Seem a legit query, doesn’t it? “Why do you call me ‘Lord, Lord,’ and not do what I tell you?”

Lest we think it was just a problem with those who heard Jesus’ voice back while He was on earth…as we survey Christendom today…how often do we see people who claim to be Christians…who claim to worship the Lord Jesus Christ…who claim to call Him “Lord, Lord”…not doing what Jesus told them to do?

Or doing what Jesus told them not to do?

Come to think of us, when we turn our gaze inward…at ourselves…how often do we…who claim to be Christians…who claim to worship the Lord Jesus Christ…who claim to call Him “Lord, Lord”…not do what Jesus told us to do…or do what Jesus told us not to?

“Why do you call me ‘Lord, Lord,’ and not do what I tell you?”

So, What Does Jesus Tell Us to Do?

So, what exactly does Jesus tell us to do? What does our Lord command us?

We clearly don’t have time in a reasonably-lengthed sermon to discuss everything the Son of God commanded us. Sure would be handy to have a summary, eh?

Well, it just so happens we do. 🙂 Let’s turn to Matthew 22:34-40:

34 But when the Pharisees heard that he had silenced the Sadducees, they gathered together. 35 And one of them, a lawyer, asked him a question to test him. 36 “Teacher, which is the great commandment in the Law?” 37 And he said to him, “You shall love the Lord your God with all your heart and with all your soul and with all your mind. 38 This is the great and first commandment. 39 And a second is like it: You shall love your neighbor as yourself. 40 On these two commandments depend all the Law and the Prophets.”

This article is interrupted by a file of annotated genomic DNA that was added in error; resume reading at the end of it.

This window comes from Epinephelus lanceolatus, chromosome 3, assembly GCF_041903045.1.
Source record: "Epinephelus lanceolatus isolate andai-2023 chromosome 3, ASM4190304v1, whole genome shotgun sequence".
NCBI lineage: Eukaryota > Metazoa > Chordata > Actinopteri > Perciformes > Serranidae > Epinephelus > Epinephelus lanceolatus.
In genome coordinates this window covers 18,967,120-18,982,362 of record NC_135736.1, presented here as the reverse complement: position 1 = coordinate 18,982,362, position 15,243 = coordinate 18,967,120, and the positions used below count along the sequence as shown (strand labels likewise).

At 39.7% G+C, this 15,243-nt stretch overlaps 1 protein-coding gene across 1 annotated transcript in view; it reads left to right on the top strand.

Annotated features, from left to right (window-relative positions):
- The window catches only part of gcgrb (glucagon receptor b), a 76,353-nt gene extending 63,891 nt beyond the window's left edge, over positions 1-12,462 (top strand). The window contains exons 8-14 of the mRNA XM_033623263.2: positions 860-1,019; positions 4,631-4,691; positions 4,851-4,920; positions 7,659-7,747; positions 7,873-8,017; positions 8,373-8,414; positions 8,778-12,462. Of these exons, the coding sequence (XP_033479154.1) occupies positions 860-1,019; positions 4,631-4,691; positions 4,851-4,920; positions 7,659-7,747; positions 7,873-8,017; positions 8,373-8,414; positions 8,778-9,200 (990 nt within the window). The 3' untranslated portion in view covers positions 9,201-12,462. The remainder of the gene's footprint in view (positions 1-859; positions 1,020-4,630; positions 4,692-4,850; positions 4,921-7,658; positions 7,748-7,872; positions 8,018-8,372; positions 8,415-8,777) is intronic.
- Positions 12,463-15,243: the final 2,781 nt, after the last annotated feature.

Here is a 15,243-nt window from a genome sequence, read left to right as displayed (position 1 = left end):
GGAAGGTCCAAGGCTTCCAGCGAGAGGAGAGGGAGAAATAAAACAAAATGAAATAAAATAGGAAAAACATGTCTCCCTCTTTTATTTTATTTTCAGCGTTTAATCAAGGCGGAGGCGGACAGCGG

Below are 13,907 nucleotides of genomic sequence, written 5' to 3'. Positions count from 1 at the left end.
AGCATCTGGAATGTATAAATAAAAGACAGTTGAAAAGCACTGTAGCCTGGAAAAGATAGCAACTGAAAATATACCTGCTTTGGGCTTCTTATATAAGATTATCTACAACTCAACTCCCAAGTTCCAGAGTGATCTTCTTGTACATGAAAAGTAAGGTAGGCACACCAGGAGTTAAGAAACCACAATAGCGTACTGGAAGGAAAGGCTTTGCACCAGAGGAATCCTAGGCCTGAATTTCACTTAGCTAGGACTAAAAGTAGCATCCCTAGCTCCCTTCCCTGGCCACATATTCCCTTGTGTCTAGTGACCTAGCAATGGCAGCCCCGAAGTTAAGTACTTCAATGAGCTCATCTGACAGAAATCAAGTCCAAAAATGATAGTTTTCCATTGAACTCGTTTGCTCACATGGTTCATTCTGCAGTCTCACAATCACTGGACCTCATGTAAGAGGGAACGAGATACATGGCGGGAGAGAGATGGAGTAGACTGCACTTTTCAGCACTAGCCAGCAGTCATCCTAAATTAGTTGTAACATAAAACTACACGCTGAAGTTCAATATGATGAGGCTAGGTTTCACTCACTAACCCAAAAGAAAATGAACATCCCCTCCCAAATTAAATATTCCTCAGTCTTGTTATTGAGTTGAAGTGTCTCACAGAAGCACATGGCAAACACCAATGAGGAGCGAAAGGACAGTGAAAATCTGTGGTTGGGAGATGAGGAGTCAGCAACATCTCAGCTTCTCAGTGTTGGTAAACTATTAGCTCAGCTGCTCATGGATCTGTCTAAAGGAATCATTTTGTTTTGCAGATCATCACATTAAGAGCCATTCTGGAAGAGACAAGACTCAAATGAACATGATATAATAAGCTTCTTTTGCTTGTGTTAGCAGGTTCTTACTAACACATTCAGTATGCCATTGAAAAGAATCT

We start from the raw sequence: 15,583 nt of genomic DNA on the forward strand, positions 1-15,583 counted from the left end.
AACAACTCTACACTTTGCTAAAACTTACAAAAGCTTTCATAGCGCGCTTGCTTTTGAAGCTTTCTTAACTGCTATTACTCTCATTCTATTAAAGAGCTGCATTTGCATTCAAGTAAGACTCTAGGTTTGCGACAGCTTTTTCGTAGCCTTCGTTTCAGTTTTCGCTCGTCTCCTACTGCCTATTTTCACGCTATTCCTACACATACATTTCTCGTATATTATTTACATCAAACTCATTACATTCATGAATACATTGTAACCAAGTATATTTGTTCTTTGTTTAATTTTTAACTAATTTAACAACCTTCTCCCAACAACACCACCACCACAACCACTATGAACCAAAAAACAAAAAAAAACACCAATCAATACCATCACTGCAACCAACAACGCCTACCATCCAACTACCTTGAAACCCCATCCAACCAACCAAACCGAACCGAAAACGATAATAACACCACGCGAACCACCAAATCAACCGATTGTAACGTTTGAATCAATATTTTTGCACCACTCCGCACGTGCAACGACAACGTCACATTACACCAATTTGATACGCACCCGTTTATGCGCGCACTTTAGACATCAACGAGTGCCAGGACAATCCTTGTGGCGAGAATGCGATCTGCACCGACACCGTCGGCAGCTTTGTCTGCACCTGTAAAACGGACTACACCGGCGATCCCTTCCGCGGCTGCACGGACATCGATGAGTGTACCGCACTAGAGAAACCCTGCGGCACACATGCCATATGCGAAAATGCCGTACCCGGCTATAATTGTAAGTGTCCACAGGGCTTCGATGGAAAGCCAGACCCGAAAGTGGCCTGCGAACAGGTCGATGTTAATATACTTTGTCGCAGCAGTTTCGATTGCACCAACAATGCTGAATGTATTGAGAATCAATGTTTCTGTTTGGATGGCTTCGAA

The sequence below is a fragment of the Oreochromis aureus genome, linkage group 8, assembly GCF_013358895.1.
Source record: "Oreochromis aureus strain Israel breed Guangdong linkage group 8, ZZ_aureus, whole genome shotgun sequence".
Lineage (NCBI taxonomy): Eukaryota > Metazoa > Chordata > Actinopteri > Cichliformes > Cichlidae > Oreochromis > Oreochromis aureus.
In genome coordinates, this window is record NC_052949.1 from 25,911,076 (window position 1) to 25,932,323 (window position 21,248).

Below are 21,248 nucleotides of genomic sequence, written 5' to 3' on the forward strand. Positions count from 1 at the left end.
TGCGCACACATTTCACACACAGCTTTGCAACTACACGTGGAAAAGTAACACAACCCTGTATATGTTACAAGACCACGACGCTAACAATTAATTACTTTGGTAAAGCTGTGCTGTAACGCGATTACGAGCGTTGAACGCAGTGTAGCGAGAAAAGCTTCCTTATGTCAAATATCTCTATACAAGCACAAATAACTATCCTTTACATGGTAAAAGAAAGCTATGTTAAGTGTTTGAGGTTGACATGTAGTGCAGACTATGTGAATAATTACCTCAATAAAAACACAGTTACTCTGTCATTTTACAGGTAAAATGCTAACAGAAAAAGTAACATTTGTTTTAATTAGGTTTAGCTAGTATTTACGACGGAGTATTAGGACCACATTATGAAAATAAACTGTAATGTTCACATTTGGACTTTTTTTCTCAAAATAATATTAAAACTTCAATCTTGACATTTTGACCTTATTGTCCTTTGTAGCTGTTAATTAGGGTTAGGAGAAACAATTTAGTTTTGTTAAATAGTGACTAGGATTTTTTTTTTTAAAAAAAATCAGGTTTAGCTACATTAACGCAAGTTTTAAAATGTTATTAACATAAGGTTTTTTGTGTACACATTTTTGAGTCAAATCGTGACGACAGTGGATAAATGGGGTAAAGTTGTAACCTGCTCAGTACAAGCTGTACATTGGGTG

So…what do “all the Law and the Prophets” depend on?

“You shall love the Lord your God with all your heart and with all your soul and with all your mind” and “you shall love your neighbor as yourself.”

Straightforward. Simple. Succinct.

And boy do folks who claim to be Christians…boy do we…come up so very short of these two commandments, eh?

“Why do you call me ‘Lord, Lord,’ and not do what I tell you?”

What Is Better than Sacrifice?

Interestingly enough, when Mark shares the same (or similar) interaction with the lawyer, he includes a bit more of the dialogue:

32 And the scribe said to him, “You are right, Teacher. You have truly said that he is one, and there is no other besides him. 33 And to love him with all the heart and with all the understanding and with all the strength, and to love one’s neighbor as oneself, is much more than all whole burnt offerings and sacrifices” (Mark 12:32-33).

Mark technically does not confirm that the scribe spoke wisely…but I’m sure he did…and following those two commandments are many, many times more important than “all whole burnt offerings and sacrifices.”

[ Post sermon note: As my wife discovered, actually the next verse says:

And when saw that he answered wisely, he said to him, “You are not far from the kingdom of God.” And after that no one dared ask him any questions (Mark 12:34).

By the way, this is precisely why I want you to look up every Scripture I give. I do my best to stay true to God’s Word…but I am human. Considering others may have agendas, all the more reason to only trust the Bible and act like the Bereans (see Acts 17:11). ]

But, wait a minute, all that “burnt offering and sacrifices” stuff went away when Jesus died on the cross and the New Covenant came, didn’t it?

Yes…but, let’s be serious, we have Christian equivalents, don’t we?

  • Like showing up every week to church.
  • Like donating money to the church and charities.
  • Like praying daily.
  • Like fasting.
  • Like volunteering.
  • Like reading our bibles regularly.
  • Like doing pretty much any “Christian” thing we do.

All that stuff is far less important than fully…completely…loving God and loving our neighbors as ourselves.

And…staying with the question of “What is more important than sacrifices?” we get some other great answers from God’s inspired Word:

22 And Samuel said,

“Has the LORD as great delight in burnt offerings and sacrifices,